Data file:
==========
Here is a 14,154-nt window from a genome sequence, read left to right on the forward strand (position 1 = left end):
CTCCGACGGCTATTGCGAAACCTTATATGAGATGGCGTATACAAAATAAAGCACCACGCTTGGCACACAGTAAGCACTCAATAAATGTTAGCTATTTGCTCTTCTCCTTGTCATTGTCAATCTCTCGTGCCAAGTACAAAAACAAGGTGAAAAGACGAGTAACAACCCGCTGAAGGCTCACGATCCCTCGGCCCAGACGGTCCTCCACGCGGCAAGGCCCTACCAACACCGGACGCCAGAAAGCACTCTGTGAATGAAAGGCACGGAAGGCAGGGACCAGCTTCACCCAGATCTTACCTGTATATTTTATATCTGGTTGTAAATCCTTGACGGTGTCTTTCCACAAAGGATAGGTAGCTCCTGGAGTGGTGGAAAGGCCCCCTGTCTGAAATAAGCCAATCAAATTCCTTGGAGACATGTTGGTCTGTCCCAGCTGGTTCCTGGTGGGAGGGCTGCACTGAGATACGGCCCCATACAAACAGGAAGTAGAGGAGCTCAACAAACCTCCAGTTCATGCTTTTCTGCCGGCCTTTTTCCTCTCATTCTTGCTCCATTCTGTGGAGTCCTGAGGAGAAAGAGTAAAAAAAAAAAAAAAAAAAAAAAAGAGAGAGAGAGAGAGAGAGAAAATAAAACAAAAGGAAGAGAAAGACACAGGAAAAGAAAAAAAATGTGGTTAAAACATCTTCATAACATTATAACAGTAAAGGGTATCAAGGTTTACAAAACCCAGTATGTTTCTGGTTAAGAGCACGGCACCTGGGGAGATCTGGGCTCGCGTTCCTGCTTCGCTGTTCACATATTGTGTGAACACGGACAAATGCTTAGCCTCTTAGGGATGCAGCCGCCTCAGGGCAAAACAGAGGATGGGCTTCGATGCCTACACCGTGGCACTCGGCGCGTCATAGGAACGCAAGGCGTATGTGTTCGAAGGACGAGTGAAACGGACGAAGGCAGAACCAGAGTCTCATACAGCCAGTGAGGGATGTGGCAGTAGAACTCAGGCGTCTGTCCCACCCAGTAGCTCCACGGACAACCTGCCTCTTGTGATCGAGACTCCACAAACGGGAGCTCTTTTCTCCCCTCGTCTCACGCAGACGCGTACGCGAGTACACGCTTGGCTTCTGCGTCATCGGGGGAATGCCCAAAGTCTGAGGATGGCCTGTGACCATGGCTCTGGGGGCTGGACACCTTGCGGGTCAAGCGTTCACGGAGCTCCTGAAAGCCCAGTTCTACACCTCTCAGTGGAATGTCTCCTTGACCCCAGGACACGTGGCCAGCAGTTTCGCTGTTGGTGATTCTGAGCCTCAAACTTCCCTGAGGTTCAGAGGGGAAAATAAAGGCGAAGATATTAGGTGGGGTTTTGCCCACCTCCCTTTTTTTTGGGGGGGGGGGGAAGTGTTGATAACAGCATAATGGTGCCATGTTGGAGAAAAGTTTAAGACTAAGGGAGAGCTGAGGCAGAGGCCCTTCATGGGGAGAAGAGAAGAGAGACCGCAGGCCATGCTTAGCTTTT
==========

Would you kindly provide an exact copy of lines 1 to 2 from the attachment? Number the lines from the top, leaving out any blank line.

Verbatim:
Here is a 14,154-nt window from a genome sequence, read left to right on the forward strand (position 1 = left end):
CTCCGACGGCTATTGCGAAACCTTATATGAGATGGCGTATACAAAATAAAGCACCACGCTTGGCACACAGTAAGCACTCAATAAATGTTAGCTATTTGCTCTTCTCCTTGTCATTGTCAATCTCTCGTGCCAAGTACAAAAACAAGGTGAAAAGACGAGTAACAACCCGCTGAAGGCTCACGATCCCTCGGCCCAGACGGTCCTCCACGCGGCAAGGCCCTACCAACACCGGACGCCAGAAAGCACTCTGTGAATGAAAGGCACGGAAGGCAGGGACCAGCTTCACCCAGATCTTACCTGTATATTTTATATCTGGTTGTAAATCCTTGACGGTGTCTTTCCACAAAGGATAGGTAGCTCCTGGAGTGGTGGAAAGGCCCCCTGTCTGAAATAAGCCAATCAAATTCCTTGGAGACATGTTGGTCTGTCCCAGCTGGTTCCTGGTGGGAGGGCTGCACTGAGATACGGCCCCATACAAACAGGAAGTAGAGGAGCTCAACAAACCTCCAGTTCATGCTTTTCTGCCGGCCTTTTTCCTCTCATTCTTGCTCCATTCTGTGGAGTCCTGAGGAGAAAGAGTAAAAAAAAAAAAAAAAAAAAAAAAGAGAGAGAGAGAGAGAGAGAAAATAAAACAAAAGGAAGAGAAAGACACAGGAAAAGAAAAAAAATGTGGTTAAAACATCTTCATAACATTATAACAGTAAAGGGTATCAAGGTTTACAAAACCCAGTATGTTTCTGGTTAAGAGCACGGCACCTGGGGAGATCTGGGCTCGCGTTCCTGCTTCGCTGTTCACATATTGTGTGAACACGGACAAATGCTTAGCCTCTTAGGGATGCAGCCGCCTCAGGGCAAAACAGAGGATGGGCTTCGATGCCTACACCGTGGCACTCGGCGCGTCATAGGAACGCAAGGCGTATGTGTTCGAAGGACGAGTGAAACGGACGAAGGCAGAACCAGAGTCTCATACAGCCAGTGAGGGATGTGGCAGTAGAACTCAGGCGTCTGTCCCACCCAGTAGCTCCACGGACAACCTGCCTCTTGTGATCGAGACTCCACAAACGGGAGCTCTTTTCTCCCCTCGTCTCACGCAGACGCGTACGCGAGTACACGCTTGGCTTCTGCGTCATCGGGGGAATGCCCAAAGTCTGAGGATGGCCTGTGACCATGGCTCTGGGGGCTGGACACCTTGCGGGTCAAGCGTTCACGGAGCTCCTGAAAGCCCAGTTCTACACCTCTCAGTGGAATGTCTCCTTGACCCCAGGACACGTGGCCAGCAGTTTCGCTGTTGGTGATTCTGAGCCTCAAACTTCCCTGAGGTTCAGAGGGGAAAATAAAGGCGAAGATATTAGGTGGGGTTTTGCCCACCTCCCTTTTTTTTGGGGGGGGGGGGAAGTGTTGATAACAGCATAATGGTGCCATGTTGGAGAAAAGTTTAAGACTAAGGGAGAGCTGAGGCAGAGGCCCTTCATGGGGAGAAGAGAAGAGAGACCGCAGGCCATGCTTAGCTTTT